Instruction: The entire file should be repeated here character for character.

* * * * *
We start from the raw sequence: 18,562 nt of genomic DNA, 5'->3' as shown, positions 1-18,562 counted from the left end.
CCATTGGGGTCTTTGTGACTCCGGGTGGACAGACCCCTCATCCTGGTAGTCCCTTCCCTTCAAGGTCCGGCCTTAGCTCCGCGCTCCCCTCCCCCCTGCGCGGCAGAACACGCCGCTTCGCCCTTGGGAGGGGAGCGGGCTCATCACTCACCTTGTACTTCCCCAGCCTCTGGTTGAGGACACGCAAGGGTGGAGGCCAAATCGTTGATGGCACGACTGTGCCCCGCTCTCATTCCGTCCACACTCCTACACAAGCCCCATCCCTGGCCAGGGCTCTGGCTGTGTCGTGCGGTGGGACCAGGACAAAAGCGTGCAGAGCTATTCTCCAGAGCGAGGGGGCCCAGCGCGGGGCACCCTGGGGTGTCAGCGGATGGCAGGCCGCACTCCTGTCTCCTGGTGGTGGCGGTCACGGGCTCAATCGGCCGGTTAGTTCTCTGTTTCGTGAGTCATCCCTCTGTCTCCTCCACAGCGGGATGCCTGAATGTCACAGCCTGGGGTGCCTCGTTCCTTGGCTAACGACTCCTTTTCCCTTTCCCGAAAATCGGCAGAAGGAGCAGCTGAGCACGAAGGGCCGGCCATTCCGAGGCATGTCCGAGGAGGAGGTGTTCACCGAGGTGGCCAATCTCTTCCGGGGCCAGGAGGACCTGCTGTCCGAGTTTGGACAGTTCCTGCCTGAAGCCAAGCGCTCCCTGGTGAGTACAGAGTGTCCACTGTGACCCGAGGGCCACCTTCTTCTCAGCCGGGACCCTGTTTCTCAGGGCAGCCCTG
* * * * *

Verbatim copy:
We start from the raw sequence: 18,562 nt of genomic DNA, 5'->3' as shown, positions 1-18,562 counted from the left end.
CCATTGGGGTCTTTGTGACTCCGGGTGGACAGACCCCTCATCCTGGTAGTCCCTTCCCTTCAAGGTCCGGCCTTAGCTCCGCGCTCCCCTCCCCCCTGCGCGGCAGAACACGCCGCTTCGCCCTTGGGAGGGGAGCGGGCTCATCACTCACCTTGTACTTCCCCAGCCTCTGGTTGAGGACACGCAAGGGTGGAGGCCAAATCGTTGATGGCACGACTGTGCCCCGCTCTCATTCCGTCCACACTCCTACACAAGCCCCATCCCTGGCCAGGGCTCTGGCTGTGTCGTGCGGTGGGACCAGGACAAAAGCGTGCAGAGCTATTCTCCAGAGCGAGGGGGCCCAGCGCGGGGCACCCTGGGGTGTCAGCGGATGGCAGGCCGCACTCCTGTCTCCTGGTGGTGGCGGTCACGGGCTCAATCGGCCGGTTAGTTCTCTGTTTCGTGAGTCATCCCTCTGTCTCCTCCACAGCGGGATGCCTGAATGTCACAGCCTGGGGTGCCTCGTTCCTTGGCTAACGACTCCTTTTCCCTTTCCCGAAAATCGGCAGAAGGAGCAGCTGAGCACGAAGGGCCGGCCATTCCGAGGCATGTCCGAGGAGGAGGTGTTCACCGAGGTGGCCAATCTCTTCCGGGGCCAGGAGGACCTGCTGTCCGAGTTTGGACAGTTCCTGCCTGAAGCCAAGCGCTCCCTGGTGAGTACAGAGTGTCCACTGTGACCCGAGGGCCACCTTCTTCTCAGCCGGGACCCTGTTTCTCAGGGCAGCCCTG